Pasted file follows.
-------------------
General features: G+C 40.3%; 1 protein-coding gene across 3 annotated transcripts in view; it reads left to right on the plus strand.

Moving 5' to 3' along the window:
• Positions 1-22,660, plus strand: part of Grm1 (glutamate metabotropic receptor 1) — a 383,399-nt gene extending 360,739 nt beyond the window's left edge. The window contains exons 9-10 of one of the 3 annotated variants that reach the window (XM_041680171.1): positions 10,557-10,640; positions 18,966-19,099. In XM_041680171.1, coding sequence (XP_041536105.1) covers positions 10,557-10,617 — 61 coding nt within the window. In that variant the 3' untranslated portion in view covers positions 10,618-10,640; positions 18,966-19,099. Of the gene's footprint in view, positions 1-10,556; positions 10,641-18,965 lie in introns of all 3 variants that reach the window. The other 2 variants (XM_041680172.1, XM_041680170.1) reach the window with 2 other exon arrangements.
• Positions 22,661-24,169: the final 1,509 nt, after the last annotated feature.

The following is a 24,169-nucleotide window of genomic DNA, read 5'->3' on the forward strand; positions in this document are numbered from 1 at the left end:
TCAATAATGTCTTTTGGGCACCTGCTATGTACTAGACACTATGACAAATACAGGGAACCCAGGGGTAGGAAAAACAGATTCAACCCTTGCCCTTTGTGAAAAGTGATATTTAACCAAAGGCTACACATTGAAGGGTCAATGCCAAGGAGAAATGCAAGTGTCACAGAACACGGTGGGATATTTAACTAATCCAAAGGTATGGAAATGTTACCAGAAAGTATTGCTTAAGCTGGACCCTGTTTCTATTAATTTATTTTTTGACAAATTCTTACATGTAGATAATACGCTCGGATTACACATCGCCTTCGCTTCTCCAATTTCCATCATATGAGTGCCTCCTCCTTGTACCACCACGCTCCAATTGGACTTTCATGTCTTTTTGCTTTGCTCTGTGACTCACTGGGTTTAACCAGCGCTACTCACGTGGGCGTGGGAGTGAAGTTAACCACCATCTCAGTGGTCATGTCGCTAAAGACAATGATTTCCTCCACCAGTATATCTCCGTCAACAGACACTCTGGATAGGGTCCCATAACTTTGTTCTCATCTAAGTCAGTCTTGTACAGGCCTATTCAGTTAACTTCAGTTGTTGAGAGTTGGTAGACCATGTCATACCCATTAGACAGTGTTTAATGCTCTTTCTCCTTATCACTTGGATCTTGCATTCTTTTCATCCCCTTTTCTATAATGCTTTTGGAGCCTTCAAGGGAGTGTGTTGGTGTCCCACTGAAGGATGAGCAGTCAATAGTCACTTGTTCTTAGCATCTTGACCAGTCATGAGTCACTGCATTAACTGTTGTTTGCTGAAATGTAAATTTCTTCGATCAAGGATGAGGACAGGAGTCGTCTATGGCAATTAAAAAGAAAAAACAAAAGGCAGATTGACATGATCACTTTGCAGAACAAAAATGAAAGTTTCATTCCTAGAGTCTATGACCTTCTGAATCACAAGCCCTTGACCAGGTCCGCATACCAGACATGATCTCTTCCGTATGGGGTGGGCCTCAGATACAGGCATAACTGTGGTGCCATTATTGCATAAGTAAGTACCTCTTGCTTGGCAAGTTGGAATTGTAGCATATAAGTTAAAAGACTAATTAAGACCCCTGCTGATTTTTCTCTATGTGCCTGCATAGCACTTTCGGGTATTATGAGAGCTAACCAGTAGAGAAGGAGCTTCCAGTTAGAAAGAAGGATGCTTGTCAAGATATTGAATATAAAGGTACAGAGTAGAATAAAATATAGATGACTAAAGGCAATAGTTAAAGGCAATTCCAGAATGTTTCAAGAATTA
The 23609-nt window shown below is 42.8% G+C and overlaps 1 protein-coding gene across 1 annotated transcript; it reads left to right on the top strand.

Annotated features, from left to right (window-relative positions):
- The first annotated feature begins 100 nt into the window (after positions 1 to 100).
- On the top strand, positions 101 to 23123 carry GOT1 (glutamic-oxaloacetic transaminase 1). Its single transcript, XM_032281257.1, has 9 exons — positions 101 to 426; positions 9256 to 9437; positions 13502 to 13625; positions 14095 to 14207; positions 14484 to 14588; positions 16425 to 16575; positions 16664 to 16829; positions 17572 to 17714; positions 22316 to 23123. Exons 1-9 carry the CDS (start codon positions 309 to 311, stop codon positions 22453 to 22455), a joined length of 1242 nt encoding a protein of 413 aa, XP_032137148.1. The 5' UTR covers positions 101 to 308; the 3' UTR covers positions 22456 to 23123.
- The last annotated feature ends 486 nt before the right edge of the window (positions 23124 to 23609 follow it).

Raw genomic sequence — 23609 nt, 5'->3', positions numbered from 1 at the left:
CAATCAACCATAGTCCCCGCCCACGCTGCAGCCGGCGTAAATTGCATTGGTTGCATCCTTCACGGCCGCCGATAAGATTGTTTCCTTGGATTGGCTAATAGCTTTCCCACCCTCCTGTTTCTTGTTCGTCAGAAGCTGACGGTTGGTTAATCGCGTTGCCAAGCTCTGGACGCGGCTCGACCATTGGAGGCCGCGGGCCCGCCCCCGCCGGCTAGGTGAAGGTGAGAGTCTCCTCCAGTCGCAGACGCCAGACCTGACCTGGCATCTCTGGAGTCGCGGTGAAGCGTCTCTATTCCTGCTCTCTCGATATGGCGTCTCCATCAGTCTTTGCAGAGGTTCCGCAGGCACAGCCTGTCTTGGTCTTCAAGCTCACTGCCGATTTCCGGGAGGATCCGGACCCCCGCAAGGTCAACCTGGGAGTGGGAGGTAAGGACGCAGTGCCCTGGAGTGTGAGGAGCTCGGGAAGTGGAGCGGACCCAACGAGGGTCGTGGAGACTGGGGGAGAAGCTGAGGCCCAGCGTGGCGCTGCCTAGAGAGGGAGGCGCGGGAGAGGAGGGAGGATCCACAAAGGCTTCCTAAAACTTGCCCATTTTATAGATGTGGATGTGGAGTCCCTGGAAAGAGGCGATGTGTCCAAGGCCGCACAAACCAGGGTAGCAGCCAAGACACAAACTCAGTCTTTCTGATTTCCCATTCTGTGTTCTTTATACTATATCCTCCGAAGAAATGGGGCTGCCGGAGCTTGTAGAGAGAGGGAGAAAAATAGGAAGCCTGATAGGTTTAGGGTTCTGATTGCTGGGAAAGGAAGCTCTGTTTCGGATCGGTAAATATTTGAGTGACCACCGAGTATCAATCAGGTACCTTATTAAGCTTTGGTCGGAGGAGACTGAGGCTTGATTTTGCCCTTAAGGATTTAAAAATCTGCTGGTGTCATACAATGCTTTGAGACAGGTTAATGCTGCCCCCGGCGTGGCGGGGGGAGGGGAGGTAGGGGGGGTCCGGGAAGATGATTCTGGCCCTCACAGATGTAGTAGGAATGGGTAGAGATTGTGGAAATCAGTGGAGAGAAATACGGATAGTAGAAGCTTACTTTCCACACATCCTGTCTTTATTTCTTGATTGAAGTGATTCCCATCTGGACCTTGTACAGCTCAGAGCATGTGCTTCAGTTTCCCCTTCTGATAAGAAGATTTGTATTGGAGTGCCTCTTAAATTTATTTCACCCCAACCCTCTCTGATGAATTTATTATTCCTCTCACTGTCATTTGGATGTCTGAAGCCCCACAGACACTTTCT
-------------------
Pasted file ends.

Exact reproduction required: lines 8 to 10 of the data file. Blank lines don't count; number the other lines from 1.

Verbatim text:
Annotated features, from left to right (window-relative positions):
- The first annotated feature begins 100 nt into the window (after positions 1 to 100).
- On the top strand, positions 101 to 23123 carry GOT1 (glutamic-oxaloacetic transaminase 1). Its single transcript, XM_032281257.1, has 9 exons — positions 101 to 426; positions 9256 to 9437; positions 13502 to 13625; positions 14095 to 14207; positions 14484 to 14588; positions 16425 to 16575; positions 16664 to 16829; positions 17572 to 17714; positions 22316 to 23123. Exons 1-9 carry the CDS (start codon positions 309 to 311, stop codon positions 22453 to 22455), a joined length of 1242 nt encoding a protein of 413 aa, XP_032137148.1. The 5' UTR covers positions 101 to 308; the 3' UTR covers positions 22456 to 23123.